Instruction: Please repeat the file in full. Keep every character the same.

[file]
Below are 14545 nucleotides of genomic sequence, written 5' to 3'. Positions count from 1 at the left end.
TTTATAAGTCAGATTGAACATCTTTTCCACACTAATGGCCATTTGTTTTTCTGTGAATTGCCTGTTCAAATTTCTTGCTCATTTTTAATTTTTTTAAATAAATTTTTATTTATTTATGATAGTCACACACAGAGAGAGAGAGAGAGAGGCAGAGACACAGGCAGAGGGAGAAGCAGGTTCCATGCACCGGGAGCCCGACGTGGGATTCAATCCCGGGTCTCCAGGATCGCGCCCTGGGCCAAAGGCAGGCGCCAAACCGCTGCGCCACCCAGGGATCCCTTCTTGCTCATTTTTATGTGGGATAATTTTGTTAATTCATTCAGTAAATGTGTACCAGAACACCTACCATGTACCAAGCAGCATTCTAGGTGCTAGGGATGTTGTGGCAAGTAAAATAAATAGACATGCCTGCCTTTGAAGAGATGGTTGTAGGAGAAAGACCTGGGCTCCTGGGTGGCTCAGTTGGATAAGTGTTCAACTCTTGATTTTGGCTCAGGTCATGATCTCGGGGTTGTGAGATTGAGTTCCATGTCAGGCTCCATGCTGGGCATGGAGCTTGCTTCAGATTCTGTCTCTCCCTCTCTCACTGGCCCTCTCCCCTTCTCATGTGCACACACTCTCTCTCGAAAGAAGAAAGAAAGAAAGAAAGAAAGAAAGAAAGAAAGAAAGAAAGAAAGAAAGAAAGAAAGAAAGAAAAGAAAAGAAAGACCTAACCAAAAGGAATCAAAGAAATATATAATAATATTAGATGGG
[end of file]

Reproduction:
Below are 14545 nucleotides of genomic sequence, written 5' to 3'. Positions count from 1 at the left end.
TTTATAAGTCAGATTGAACATCTTTTCCACACTAATGGCCATTTGTTTTTCTGTGAATTGCCTGTTCAAATTTCTTGCTCATTTTTAATTTTTTTAAATAAATTTTTATTTATTTATGATAGTCACACACAGAGAGAGAGAGAGAGAGGCAGAGACACAGGCAGAGGGAGAAGCAGGTTCCATGCACCGGGAGCCCGACGTGGGATTCAATCCCGGGTCTCCAGGATCGCGCCCTGGGCCAAAGGCAGGCGCCAAACCGCTGCGCCACCCAGGGATCCCTTCTTGCTCATTTTTATGTGGGATAATTTTGTTAATTCATTCAGTAAATGTGTACCAGAACACCTACCATGTACCAAGCAGCATTCTAGGTGCTAGGGATGTTGTGGCAAGTAAAATAAATAGACATGCCTGCCTTTGAAGAGATGGTTGTAGGAGAAAGACCTGGGCTCCTGGGTGGCTCAGTTGGATAAGTGTTCAACTCTTGATTTTGGCTCAGGTCATGATCTCGGGGTTGTGAGATTGAGTTCCATGTCAGGCTCCATGCTGGGCATGGAGCTTGCTTCAGATTCTGTCTCTCCCTCTCTCACTGGCCCTCTCCCCTTCTCATGTGCACACACTCTCTCTCGAAAGAAGAAAGAAAGAAAGAAAGAAAGAAAGAAAGAAAGAAAGAAAGAAAGAAAGAAAGAAAGAAAGAAAAGAAAAGAAAGACCTAACCAAAAGGAATCAAAGAAATATATAATAATATTAGATGGG